Jeff Harrop

As a participant in the University of Waterloo economics co-op program, I had the unique opportunity to work for IBM Canada and TransCanada Pipelines, doing accounting, lease financing and budgeting and analysis tasks as befitting a BA candidate in economics. I graduated in 1995 with the equivalent of nearly two full years of work experience in a professional environment – it sure beat flipping burgers!

As part of my work at TransCanada Pipelines, I had developed a tool that was used to predict consumption volumes of natural gas and by-products to assist with budgeting and managing pipe capacity. This experience lead me to a position at Canadian Tire, on a logistics team that was being assembled to how the company flowed goods from suppliers to store shelves. It was a pre-emptive strike against an onslaught of direct and indirect competition coming from the United States (not the least of which were a couple of juggernauts – Wal-Mart and Home Depot). This is how I came to meet my business partner Mike Doherty.

It took me about 2 weeks to realize that the forecasting experience that played a large part in my being considered for the role was completely useless. Forecasting aggregate volumes of natural gas in 7 markets is completely unlike forecasting sales for each of 60,000 unique products in over 400 locations in about every way you can imagine.

From that point, it took nearly 3 years (and more than a few bumps in the road), but we transformed Canadian Tire's to be more responsive, agile and efficient (order fill rates out of the DC jumped, average supplier lead times were reduced by nearly 70% and DC turns doubled). We also began the transformation of the retailer-supplier relationship by sending updated 6 month schedules to over 1,500 suppliers every week – a first in retailing.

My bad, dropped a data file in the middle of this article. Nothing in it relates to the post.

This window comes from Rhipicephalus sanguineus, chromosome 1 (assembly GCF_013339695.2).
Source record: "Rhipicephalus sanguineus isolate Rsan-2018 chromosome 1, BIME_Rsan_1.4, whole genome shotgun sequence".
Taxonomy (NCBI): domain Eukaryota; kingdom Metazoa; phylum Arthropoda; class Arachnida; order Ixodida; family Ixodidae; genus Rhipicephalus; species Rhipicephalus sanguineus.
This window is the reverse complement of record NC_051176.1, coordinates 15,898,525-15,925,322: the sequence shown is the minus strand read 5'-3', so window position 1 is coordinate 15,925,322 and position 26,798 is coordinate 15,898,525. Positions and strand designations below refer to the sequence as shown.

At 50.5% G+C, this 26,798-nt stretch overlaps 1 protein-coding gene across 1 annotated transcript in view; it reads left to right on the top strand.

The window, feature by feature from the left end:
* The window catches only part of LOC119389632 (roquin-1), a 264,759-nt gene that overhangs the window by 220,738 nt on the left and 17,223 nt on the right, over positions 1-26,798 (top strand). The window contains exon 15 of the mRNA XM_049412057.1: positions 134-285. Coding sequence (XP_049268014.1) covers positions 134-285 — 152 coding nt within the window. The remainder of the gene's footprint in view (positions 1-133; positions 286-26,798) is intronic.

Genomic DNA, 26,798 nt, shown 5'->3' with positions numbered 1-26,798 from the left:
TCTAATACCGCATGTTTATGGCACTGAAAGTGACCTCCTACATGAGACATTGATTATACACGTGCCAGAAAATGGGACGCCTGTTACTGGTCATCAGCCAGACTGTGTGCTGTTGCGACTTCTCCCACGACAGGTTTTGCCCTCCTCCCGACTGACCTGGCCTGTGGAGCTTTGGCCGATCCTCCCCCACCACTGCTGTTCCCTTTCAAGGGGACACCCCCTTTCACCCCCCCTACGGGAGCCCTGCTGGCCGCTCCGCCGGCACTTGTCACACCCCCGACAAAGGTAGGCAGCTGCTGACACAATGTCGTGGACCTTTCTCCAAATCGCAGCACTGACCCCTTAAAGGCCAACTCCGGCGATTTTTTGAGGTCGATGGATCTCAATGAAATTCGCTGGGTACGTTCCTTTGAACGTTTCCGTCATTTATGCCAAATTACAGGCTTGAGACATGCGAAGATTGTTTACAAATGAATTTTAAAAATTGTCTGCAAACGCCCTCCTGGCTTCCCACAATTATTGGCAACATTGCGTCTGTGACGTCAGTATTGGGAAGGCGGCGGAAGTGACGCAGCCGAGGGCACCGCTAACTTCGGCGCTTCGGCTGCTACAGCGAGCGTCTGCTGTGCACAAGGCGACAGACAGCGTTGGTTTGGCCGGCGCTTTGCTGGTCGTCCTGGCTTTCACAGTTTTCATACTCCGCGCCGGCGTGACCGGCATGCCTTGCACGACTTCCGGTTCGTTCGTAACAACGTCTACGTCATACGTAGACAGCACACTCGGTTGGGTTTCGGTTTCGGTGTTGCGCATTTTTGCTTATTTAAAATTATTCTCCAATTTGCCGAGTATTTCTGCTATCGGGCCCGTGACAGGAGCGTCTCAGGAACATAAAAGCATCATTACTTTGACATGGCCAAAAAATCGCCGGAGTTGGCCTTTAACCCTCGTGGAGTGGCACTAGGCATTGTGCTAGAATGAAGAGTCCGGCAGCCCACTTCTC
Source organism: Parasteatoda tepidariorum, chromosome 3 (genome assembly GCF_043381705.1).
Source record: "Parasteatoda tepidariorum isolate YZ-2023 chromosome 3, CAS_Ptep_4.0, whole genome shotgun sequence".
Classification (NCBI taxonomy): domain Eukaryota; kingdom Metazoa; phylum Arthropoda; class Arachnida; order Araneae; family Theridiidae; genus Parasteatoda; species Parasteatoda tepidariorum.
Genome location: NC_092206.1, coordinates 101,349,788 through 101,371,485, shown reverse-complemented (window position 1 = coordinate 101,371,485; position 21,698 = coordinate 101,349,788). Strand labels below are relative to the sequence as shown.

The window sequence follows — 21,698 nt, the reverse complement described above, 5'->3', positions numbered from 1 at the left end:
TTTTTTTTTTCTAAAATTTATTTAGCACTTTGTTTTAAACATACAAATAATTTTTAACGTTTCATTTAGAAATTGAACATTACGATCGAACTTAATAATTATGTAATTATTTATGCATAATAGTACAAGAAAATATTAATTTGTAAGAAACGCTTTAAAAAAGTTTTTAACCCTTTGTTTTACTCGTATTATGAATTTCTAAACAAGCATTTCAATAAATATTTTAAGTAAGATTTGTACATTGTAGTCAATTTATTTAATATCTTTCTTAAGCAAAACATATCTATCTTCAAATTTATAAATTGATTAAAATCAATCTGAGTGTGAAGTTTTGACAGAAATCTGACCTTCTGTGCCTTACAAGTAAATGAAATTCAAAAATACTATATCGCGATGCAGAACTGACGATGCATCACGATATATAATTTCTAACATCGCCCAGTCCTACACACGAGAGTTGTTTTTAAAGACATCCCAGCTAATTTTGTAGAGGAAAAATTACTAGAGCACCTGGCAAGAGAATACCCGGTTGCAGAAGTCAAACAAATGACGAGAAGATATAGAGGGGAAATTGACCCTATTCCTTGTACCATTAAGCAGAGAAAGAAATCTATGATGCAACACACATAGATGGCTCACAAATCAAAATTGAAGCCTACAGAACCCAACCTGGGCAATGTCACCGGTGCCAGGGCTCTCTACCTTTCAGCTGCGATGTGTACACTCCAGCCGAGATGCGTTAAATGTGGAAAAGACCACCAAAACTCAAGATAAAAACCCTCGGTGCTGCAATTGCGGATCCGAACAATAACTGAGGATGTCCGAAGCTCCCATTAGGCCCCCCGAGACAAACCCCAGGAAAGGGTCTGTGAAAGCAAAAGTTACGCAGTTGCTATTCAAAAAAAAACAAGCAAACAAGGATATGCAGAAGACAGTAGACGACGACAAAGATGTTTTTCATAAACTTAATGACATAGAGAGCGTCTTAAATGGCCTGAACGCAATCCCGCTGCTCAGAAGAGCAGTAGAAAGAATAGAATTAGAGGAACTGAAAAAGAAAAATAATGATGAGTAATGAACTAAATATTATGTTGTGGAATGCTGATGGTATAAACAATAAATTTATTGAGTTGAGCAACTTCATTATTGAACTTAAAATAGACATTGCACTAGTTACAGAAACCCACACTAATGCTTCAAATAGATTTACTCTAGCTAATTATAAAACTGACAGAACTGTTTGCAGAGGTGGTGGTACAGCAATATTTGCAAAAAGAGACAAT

In late 1998, wanting to teach the world all that I had learned from my experience at Canadian Tire, I began my career in consulting. From design and to analytics, I worked with a variety of clients in virtually all supply chain sectors, including , distribution, manufacturing and transportation.

In 2002, Mike and I still felt that there was still an enormous opportunity to link the entire retail/CPG supply chain from the supplier to the store shelf and not much progress had been made since we had left Canadian Tire. We refocused our energy in this direction and, ever since, we've been working solely with retail clients and their suppliers, including:

  • Canadian Tire Corporation
  • Proctor & Gamble Mexico
  • Loblaw Companies Limited
  • Home Depot of Canada

Throughout my career, I've always got a big kick out of helping people internalize new ideas. There's nothing more rewarding to me than seeing that spark of understanding when someone truly “gets it”. I've also learned that the teams who accomplish the greatest things are the ones who have fun (even when they're working crazy hours to get the job done).  Webex and video conferencing rooms are great, but I've found the best tool in the world to be the good old whiteboard. I'm an obsessive organizer and if I had my way, every meeting would be a workshop where people come up with new ideas, work things out on the fly and crack the occasional joke. It's really the most productive way to work.  Even if my markers get taken away from me, at the occasional meeting!

In 2006, I co-wrote the Retail Supply Chain with Mike Doherty and our good friend/colleague/mentor, André Martin. The term flowcasting has since been adopted by the industry to embody the notion of a seamlessly integrated supply chain where all , capacities and resources can be planned across enterprises with a single set of numbers – starting with customer demand at the store shelf.